On Wednesday night, thousands of University of Virginia and Charlottesville community members retraced the steps that neo-Nazi and white supremacist protestors took last Friday, a powerful repudiation of hate and bigotry.
The procession began around 9 p.m. in Nameless Field, where a sea of candles slowly lit up the night. From there, marchers wound through Grounds and down McCormick Road before pouring onto the Lawn in a steady stream. Hundreds of voices joined in songs like “We Shall Overcome,” “Amazing Grace,” “This Little Light of Mine,” “This Land is Your Land,” “Lean on Me,” and of course, “The Good Old Song.”
At one point, those hymns came to a quiet close and a solemn hush fell as a speaker requested a moment of silence for Heather Heyer and state troopers H. Jay Cullen and Berke Bates – the three victims who lost their lives over the weekend. Third-year student Joy Collins then read a poem by Maya Angelou, “Still I Rise.”
The march, planned by students with support from the UVA administration, was both peaceful and powerful; uplifting and sobering – and above all, a stark contrast to the weekend’s violence.
It was also the first time that the UVA community gathered on a large scale since the demonstrations that led to three deaths and many more injuries, and sent shockwaves across the community and the world. Other events are already being planned by students and administrators, with more details forthcoming.
“Throughout our history, students have been on the forefront of change at the University,” said fourth-year student Bryanna Miller, the student representative on UVA’s Board of Visitors and one of the leaders of Wednesday’s event. “We live and breathe student self-governance, and that is why you see student marshals and student organizers tonight.”
Fellow student organizer Ryan Keen, a fourth-year student majoring in biochemistry, said he hopes the event will show how much support is available within the UVA community.
“The greatest power we have to heal is our ability to support each other,” he said. “We have to show what we stand for and what it means to be inclusive. We will not stand for the hate that has been shown here.”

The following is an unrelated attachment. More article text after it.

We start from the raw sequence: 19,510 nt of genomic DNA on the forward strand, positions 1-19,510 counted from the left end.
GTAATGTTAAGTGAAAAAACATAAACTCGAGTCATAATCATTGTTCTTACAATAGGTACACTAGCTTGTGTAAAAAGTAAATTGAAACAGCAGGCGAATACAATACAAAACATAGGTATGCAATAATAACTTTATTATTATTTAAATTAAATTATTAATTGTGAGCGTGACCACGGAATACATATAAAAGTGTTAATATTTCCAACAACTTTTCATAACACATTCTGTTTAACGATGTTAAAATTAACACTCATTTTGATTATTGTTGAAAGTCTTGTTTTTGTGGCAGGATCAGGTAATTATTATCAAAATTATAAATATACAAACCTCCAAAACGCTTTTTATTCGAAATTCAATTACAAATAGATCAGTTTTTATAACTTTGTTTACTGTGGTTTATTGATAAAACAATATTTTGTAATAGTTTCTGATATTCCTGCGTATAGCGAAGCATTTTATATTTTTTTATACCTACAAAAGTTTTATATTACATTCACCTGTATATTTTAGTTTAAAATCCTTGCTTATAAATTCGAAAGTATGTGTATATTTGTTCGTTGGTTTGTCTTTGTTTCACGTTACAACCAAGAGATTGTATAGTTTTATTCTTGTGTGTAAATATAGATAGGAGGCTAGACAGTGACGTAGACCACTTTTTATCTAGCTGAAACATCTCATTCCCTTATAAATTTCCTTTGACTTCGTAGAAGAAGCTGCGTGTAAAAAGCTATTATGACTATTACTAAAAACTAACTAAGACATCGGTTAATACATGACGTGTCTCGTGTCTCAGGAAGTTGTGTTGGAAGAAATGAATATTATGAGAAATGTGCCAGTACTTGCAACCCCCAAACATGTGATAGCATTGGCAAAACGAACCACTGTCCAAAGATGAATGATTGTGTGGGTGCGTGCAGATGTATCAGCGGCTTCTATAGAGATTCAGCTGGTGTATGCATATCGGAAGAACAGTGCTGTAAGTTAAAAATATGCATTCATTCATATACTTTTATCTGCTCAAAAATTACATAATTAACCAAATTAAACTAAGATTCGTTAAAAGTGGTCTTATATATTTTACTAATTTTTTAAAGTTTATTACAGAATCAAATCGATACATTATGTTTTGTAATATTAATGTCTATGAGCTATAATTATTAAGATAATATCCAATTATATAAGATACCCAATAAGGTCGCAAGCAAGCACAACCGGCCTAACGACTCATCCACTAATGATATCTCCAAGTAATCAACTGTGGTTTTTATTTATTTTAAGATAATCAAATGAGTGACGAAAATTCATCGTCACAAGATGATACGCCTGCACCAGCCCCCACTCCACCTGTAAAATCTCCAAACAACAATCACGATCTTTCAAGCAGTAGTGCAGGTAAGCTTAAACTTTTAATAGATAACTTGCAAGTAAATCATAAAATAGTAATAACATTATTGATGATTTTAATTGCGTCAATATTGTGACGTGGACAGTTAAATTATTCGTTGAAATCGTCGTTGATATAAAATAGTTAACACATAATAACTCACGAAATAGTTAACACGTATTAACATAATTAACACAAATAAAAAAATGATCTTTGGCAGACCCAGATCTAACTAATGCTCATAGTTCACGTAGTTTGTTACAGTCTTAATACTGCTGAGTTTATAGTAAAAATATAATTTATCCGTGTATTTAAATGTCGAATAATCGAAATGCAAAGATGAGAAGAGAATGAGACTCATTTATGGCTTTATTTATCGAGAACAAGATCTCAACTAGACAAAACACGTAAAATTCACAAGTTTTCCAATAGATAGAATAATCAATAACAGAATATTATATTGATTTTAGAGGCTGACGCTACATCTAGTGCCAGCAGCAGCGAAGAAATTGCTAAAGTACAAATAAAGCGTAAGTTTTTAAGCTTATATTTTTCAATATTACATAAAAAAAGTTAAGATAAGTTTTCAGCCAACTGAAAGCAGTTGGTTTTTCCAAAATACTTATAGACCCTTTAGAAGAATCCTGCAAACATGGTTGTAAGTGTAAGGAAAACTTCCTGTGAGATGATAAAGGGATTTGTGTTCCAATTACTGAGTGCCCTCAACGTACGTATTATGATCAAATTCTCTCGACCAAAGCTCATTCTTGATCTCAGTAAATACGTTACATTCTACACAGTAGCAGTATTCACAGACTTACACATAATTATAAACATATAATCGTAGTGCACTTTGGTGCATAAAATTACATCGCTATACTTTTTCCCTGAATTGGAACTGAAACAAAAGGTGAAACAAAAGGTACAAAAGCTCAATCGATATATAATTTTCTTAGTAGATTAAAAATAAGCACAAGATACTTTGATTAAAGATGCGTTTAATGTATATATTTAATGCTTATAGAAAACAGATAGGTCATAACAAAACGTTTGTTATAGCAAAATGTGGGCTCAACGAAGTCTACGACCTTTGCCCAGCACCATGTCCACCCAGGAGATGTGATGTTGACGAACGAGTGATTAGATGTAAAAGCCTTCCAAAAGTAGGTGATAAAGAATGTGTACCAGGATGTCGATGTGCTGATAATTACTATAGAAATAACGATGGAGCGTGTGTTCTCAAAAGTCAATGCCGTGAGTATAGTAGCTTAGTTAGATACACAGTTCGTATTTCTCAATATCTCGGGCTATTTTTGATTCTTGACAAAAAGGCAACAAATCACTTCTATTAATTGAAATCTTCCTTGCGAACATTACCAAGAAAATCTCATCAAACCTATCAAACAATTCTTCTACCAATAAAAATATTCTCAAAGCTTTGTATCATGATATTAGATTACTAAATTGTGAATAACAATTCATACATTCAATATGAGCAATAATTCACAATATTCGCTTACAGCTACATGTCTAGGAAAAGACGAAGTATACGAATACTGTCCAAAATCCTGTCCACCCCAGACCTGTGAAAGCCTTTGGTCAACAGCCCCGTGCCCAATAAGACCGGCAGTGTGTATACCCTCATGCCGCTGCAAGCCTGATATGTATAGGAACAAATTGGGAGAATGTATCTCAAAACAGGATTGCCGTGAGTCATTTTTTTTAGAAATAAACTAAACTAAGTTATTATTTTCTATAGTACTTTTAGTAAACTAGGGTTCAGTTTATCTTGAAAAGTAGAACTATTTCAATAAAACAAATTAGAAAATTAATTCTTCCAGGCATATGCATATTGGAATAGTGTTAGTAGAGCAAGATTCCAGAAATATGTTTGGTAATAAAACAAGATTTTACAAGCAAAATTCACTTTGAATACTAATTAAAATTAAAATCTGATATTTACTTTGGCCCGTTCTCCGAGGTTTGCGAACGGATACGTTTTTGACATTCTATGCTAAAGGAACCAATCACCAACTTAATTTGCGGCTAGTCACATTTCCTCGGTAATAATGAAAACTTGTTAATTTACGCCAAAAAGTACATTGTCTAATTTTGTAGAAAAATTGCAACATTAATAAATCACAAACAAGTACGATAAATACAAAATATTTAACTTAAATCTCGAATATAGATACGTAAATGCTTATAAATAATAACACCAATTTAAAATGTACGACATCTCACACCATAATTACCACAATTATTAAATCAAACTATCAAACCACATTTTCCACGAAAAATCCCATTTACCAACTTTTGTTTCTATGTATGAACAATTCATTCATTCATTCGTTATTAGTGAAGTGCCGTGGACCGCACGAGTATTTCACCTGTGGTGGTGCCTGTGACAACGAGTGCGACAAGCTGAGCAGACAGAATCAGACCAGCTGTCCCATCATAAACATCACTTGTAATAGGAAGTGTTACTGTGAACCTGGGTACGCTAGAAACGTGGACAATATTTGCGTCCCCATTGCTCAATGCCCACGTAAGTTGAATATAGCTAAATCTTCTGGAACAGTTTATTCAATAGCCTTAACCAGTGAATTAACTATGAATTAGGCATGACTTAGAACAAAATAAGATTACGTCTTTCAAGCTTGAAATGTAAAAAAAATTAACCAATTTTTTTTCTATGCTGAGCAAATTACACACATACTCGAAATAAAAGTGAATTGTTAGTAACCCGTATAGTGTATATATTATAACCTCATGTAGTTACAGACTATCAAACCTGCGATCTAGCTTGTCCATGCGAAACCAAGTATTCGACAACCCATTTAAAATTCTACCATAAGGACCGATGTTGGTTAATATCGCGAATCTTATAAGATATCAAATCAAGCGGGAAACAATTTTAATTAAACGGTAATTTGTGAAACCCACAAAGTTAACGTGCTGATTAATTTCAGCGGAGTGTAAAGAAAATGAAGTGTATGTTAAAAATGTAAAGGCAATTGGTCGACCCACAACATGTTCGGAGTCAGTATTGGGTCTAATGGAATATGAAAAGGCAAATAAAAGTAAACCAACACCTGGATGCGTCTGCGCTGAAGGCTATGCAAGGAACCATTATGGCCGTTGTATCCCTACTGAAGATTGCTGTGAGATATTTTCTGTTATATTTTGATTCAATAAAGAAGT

The crowd included many alumni, faculty, staff and friends who wanted to prove Keen’s point and stand alongside students in a tangible message of solidarity. University Rector Frank M. “Rusty” Conner, who leads UVA’s Board of Visitors, said he wanted to support student efforts to “take back” the ground that white supremacists marched over last week.
“It is important to reclaim the Lawn from the evil that occurred here on Friday evening,” he said. “The Lawn is a place of liberty, equality, freedom and justice and we are going to restore that.”
Classics professor John Dillery agreed.
“The marchers last weekend stained our University and we had to do something to reclaim it,” he said. “We need to show that we as a community reject their values and to come together and affirm that to each other.”
For some in the crowd, the march – and the weekend’s violence – was their first experience of Charlottesville and the UVA community. King Adjei-Frimpong is an incoming first-year student at UVA’s Darden School of Business who just moved to Charlottesville from California.
“This is my first time living in the South and it’s been a bit of a shock,” he said. “As students, it is important to be a part of the community we are in, and coming out here lets me witness that community and be a part of Charlottesville as a whole… I have been told time and again that last weekend is not representative of Charlottesville, and coming out here tonight lets me see a representation of what Charlottesville really is.”
Those attending were well aware that the problems and questions so brutally exposed over the weekend cannot be healed by one event or gathering. However, many said they were ready to begin asking tough questions and working toward a better vision for their community.
“I think it is really important that everyone gets together, and that people start to recognize that the places that we say are so inclusive, spaces we think are so safe and so great are not necessarily always that way, for everyone,” said Marlon Evans, Adjei-Frimpong’s classmate at Darden and a UVA alumnus. “I have a lot of feelings right now, and I am happy to be a part of something positive, but I also have a lot of questions about how this could have happened.”
As Derrick Alridge, a professor in the Curry School of Education whose oral history project, “Teachers of the Movement,” records first-person accounts from educators involved in the Civil Rights Movement, put it: “What happened this past weekend in Charlottesville shows us that the struggle still continues. We still have a long way to go, but I am certain we will get there.”
Perhaps the most powerful expression of Alridge’s hope did not come from any one voice on Wednesday night, but from many.
As the event on the Lawn concluded, one spontaneous chant broke out over and over, more powerful than any chant the neo-Nazis and white supremacists could muster:
“Love wins. Love wins.”